Illustrated Non-Fiction Award: award-winning publisher and Whitireia publishing programme tutor Odessa Owens, Lana Lopesi, an independent critic, editor and author, and Hamish Coney, an award-winning writer, arts advisor and founder and former director of the auction house Art+Object.

The Ockham New Zealand Book Awards are supported by Ockham Residential, Creative New Zealand, Jann Medlicott and the Acorn Foundation, Mary and Peter Biggs, MitoQ and the Auckland Writers Festival.

To find out more about the winners’ books go to http://www.nzbookawards.nz/new-zealand-book-awards/2020-awards/winners/

 

Book publishers struggling to keep Kiwi stories alive through Covid-19

By Media Releases, News

Kiwi book publishers are struggling to regroup after seeing sales obliterated in April.

The Publishers Association of New Zealand/Te Rau o Tākupu (PANZ) says members are reporting zero or minimal sales for the month of the Level 4 lockdown.

The risk to the book industry is at its greatest since the Global Financial Crisis.

“Publishers, along with our authors, illustrators and booksellers, are caught up in a negative spiral,” says Julia Marshall, PANZ President.

Unlike in most countries, in New Zealand books were not classed as essential items during Level 4.

“Online sales of books made a massive difference to sustaining publishers in many markets, including Australia,” Marshall says.

“While New Zealand publishers have remained at work remotely, preparing books for 2020 and 2021, they couldn’t sell print books until Level 3 permitted online and click & collect sales.”

Despite some short-term rescheduling due to the lockdown, Marshall says that PANZ members are on track to produce many fine books this year.

Publishers have also stepped up to make content available digitally to schools and families, recognising the vital role of books in home-based learning and personal wellbeing.

Educational publishers entrusted design files for many textbooks to the Ministry of Education so it could print and despatch books to schools, ensuring students could go on studying.

Others have given free licence to libraries, booksellers and schools across the country to provide readings and content from New Zealand books during the lockdown period.

Now that it’s ok to shop for books, Marshall encouraged New Zealanders to support the Kiwi booksellers and authors who like all of us are facing major challenges with the Covid-19 epidemic .

“This is the year to buy New Zealand books, if you want to be sure our books are still around in the future.”

ENDS

 

About the Publishers Association of New Zealand

PANZ represents educational, scholarly and trade publishers in New Zealand, from large international publishers to local independent presses. The book publishing industry produces over 2,000 New Zealand titles a year, contributing almost $400 million to GDP.

For any queries please contact:

Craig Gamble, Councillor

Email: craig.gamble@vuw.ac.nz   Tel: 021 402 977

http://www.publishers.org.nz

Special Round of Copyright Licensing New Zealand Contestable Fund Grants

By Media Releases

If you’re working on a writing or publishing project that has arisen or been developed to respond to the changed environment in the New Zealand writing and publishing sector due to COVID-19, you should apply to this Special Round of Contestable Fund Grants.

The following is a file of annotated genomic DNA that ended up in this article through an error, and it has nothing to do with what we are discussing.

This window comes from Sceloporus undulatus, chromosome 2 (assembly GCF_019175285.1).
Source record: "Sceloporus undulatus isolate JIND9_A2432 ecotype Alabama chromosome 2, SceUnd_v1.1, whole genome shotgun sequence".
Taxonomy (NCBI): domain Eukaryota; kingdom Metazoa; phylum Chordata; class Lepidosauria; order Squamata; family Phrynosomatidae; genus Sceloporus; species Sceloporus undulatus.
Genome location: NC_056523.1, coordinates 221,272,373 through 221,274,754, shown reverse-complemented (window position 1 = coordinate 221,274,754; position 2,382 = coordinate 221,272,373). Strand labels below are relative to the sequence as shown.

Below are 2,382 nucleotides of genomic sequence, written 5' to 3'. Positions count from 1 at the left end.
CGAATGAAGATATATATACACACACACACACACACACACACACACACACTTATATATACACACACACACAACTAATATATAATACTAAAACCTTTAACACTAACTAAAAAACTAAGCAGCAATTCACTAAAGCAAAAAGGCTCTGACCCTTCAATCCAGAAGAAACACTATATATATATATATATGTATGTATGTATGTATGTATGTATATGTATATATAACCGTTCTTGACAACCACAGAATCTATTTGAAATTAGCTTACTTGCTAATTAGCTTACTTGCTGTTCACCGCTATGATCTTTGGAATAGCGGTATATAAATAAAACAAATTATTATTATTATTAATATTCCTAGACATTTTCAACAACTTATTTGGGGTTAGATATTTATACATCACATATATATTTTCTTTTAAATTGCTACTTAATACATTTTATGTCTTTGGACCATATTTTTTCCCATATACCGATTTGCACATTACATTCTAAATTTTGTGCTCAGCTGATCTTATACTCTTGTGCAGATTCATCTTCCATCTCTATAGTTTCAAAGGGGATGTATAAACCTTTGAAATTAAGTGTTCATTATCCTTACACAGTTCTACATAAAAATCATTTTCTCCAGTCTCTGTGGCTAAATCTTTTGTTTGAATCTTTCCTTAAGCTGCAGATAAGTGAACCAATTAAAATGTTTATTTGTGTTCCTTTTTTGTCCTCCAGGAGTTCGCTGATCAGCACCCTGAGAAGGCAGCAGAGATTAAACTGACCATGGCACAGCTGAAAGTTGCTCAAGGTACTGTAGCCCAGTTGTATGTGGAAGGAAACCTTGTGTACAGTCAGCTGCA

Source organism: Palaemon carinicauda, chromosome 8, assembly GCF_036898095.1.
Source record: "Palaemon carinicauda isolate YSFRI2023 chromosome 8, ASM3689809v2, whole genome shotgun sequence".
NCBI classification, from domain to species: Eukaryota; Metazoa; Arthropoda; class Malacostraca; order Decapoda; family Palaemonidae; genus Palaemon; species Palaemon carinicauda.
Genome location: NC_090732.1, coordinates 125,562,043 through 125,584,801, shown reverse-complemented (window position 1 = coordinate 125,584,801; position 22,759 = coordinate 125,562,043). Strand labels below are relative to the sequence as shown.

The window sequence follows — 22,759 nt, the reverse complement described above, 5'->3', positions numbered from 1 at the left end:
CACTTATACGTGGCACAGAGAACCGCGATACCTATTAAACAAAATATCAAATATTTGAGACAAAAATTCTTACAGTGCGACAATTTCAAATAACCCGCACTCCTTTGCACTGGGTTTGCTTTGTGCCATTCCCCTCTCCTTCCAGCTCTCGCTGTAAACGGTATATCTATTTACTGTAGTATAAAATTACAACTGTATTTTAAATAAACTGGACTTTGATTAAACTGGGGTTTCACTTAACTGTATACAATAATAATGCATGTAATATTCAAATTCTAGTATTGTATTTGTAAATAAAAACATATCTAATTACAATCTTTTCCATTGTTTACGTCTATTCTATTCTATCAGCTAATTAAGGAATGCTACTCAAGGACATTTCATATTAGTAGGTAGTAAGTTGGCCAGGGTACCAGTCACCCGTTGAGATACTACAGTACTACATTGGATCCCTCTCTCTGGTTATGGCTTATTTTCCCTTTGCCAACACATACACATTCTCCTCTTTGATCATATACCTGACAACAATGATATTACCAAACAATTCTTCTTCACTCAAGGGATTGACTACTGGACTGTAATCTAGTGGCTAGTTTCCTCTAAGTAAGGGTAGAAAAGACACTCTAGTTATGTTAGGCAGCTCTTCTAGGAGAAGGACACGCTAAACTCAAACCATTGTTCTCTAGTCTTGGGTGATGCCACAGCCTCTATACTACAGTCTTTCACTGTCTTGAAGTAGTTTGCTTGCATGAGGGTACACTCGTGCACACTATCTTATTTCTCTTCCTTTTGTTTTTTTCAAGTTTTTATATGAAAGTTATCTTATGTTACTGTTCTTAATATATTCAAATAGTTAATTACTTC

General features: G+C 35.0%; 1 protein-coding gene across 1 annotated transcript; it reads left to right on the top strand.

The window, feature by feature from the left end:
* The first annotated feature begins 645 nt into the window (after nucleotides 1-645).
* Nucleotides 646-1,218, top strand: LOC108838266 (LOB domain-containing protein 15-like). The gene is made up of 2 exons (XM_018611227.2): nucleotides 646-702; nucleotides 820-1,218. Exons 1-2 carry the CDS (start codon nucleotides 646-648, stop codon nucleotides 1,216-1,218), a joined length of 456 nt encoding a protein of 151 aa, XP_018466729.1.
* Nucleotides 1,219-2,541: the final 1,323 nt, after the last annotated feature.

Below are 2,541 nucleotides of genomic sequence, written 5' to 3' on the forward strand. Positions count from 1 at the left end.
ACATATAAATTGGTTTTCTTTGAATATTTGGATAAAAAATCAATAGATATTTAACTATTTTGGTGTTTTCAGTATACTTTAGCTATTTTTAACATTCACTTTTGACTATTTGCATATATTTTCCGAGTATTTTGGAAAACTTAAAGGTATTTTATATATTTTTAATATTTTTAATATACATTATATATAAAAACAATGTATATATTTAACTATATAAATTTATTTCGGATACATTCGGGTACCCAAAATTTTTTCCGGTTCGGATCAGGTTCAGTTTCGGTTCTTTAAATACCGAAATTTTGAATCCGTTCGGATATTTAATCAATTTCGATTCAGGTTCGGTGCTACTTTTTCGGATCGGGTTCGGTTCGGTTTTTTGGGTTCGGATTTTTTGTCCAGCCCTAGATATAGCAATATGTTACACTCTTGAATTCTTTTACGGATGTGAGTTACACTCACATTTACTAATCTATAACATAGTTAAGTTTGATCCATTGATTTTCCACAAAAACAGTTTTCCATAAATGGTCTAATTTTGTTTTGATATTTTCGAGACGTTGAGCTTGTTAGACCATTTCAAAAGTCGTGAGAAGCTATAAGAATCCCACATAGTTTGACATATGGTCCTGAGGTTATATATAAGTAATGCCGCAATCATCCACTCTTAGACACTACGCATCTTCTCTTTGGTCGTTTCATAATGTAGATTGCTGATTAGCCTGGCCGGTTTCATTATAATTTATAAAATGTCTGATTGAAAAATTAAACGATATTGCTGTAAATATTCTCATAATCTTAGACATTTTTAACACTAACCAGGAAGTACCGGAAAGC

Each year Copyright Licensing New Zealand provides revenue from its Cultural Fund for a variety of awards and grants, including a Contestable Fund. In order to support the industry during the pandemic, we have just released Special Funding of $120,000 for short-term projects that can be started now and completed by the end of September this year. The annual Contestable Fund process supports a very wide range of projects, and this Special Round will do the same.

The amount you apply for is up to you – the independent Selection Panel will be looking for creative projects that can make a difference at this challenging time.

Applications are invited for projects that have clearly defined and measurable project outcomes, including projects that:

  • Respond to the opportunities and challenges presented by the pandemic
  • Develop the professional skills of writers, including those who write for an education audience
  • Seek to grow export markets for New Zealand published content
  • Demonstrate innovation in the creation and distribution of New Zealand published content
  • Use online platforms to enhance the profile of New Zealand publishing and/or published content, including to international/export markets

APPLY NOW

Applications must be received before 4pm Wednesday 29 April 2020. Successful recipients will be announced in mid-May.

  • All applicants must read, understand and accept the Application Guide and Criteriaof the CLNZ Special Round of Contestable Fund Grants before proceeding with an application and to be eligible for a grant. Applicants are encouraged to print or download this document and to refer back to it throughout the application process.
  • The application process can take some time to work through. Applicants will have an opportunity to save their work and come back to it. Before starting your application, please read Section 2. of the Application Guide and Criteriato learn what information will be required, and ensure all supporting documentation required to be uploaded is in pdf format. Please also take note of the file size and word limits when submitting and uploading information.
  • Before submitting your application, applicants will have an opportunity to review and edit their application. Once submitted, the application cannot be edited further. A copy of the application will be provided to the applicant.

Unsuccessful applicants will be advised via email in May. Successful recipients will be contacted directly and we will also publish the announcement on our website and social media pages.

Quick Links
Application guidelines and criteria (pdf)
Application form